3MF Consortium Introduces Two New Extensions to 3MF Core Specification

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3mfThe 3D printing industry is getting ever closer to the adoption of a standardized 3D printing file format. When Microsoft introduced the 3MF file format last year, it was huge news – an updated, 3D printing-specific format promised to eliminate many of the issues that still plague STL and other common formats commonly used for 3D design and printing. Since the announcement of 3MF, its progress has moved rapidly thanks to the numerous companies that make up the 3MF Consortium, which was formed for the collaborative development of the file format.

Recently, the Consortium brought ASTM International on board to help implement standards for 3MF and get it set for widespread use. At that time, the Consortium stated that the core specifications of the format are ready for adoption, and that they had also developed some extensions to further improve 3MF’s performance. Today, the Consortium released details on two extensions that have been added to the 3MF Core Specification 1.1.

The 3MF Production Extension was designed specifically for users who print at high volume, such as service bureaus. Its purpose is organization, mostly – it allows users to better manage print jobs with multiple parts by keeping them in separate XML files within the 3MF package. The Production Extension makes large print jobs more efficient by dividing the parsing load, and also helps to keep them organized by managing the file hierarchy and relationships among the files while keeping unique identifiers for each part instance.

3mfprod

A typical production 3MF document with multiple model streams

“High-volume additive manufacturing requires practical software that simplifies the 3D design and manufacturing process while fully describing a model, retaining internal information, color, and other characteristics,” said Alexander Oster, chairman of the 3MF Technical Working Group and Director of Additive Manufacturing at Autodesk. “These extensions were developed to solve in a clear, straightforward manner two critical interoperability issues impacting efficiency and manageability in today’s additive manufacturing facilities.”

The second interoperability issue involves everyone’s favorite part of the 3D printing process: slicing. The lack of standardization for slicing has resulted in a mess of proprietary slicing programs that each define slices differently, leading to print problems, workflow snags, and a lot of frustration and wasted time. The 3MF Slice Extension provides a standardized format for defining slices, keeping data consistent and further simplifying the print process.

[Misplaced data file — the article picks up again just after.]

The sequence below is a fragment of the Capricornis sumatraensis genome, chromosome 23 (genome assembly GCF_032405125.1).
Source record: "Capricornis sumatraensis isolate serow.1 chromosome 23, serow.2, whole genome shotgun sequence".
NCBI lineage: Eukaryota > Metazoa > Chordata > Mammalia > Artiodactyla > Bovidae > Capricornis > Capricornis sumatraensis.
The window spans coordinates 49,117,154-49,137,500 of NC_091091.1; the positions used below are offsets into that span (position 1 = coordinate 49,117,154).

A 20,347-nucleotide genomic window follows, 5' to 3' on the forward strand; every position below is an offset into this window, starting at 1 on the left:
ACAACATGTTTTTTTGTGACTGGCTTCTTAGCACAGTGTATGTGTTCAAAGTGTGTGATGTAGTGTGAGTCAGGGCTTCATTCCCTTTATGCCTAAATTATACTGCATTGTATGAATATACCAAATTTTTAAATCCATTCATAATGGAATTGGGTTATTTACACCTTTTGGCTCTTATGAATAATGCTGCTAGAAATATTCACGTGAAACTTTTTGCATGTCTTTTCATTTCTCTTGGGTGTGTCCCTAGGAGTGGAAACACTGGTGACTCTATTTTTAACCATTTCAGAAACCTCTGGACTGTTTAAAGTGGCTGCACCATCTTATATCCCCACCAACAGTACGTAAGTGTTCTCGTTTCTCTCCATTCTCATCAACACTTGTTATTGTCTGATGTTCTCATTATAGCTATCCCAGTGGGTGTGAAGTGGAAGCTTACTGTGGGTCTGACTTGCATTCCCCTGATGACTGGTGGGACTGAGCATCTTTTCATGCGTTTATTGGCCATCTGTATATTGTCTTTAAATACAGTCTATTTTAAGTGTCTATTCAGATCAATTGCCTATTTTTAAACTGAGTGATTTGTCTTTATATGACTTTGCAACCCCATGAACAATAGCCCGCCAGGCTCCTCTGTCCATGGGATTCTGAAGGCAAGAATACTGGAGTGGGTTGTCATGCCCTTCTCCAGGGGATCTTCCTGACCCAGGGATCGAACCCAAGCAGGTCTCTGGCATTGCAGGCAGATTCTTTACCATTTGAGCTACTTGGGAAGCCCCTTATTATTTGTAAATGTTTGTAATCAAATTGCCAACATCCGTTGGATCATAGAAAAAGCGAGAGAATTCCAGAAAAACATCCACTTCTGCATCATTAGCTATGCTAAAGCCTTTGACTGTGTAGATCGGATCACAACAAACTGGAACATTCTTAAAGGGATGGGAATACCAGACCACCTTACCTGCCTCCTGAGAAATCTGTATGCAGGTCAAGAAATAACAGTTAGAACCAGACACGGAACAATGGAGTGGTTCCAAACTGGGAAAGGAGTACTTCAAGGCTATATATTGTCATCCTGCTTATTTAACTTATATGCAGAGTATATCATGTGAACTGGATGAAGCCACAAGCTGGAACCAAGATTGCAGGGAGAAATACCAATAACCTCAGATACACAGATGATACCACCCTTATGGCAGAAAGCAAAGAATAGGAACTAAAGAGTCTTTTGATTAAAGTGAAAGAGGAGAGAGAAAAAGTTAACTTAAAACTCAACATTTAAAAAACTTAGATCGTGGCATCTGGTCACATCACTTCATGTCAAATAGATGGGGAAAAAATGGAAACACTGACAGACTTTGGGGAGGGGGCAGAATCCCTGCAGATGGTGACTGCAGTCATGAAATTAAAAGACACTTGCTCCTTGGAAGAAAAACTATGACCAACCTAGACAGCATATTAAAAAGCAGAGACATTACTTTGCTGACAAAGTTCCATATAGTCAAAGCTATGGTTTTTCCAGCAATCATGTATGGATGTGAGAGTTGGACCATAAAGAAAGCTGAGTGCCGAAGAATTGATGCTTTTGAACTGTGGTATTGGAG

slicestack

Overview of 3MF Slice Extension XML structure

“The 3MF Production and 3MF Slice Extensions to our core specification are significant enhancements that move the industry closer to a fully integrated, high-volume additive manufacturing end-to-end 3D printing solution,” said Adrian Lannin, executive director of the 3MF Consortium. “Release of specifications like these aligns with the 3MF Consortium’s mission to help improve the efficiency and productivity of additive manufacturing solutions with standardized software.”

Both the 3MF Production and Slice Extensions are free for download along with the Core Specification. The founding members of the 3MF Consortium currently number at 13, several of whom have already begun using 3MF and its newly released extensions. They haven’t been disappointed.

“HP needs both the Slice and Production extensions to 3MF to take full advantage of the upcoming Jet Fusion printers’ capabilities, to ensure that 3MF content can scale up for industrial-class machines, and to guarantee traceability of jobs, parts, and assemblies through the fabrication process,” said Russell Castronovo, Head of Product Communications for Consortium member HP Inc. “Further, we believe there will be slice-based operations that can take advantage of the Slice Extension to help drive consistency and interoperability between applications and machines going forward. HP has fully implemented both extensions in our first products and we are working with industry partners to ensure adoption of the extensions in their products as well.”

Discuss further over in the 3MF 3D Printing File Format forum at 3DPB.com.

 

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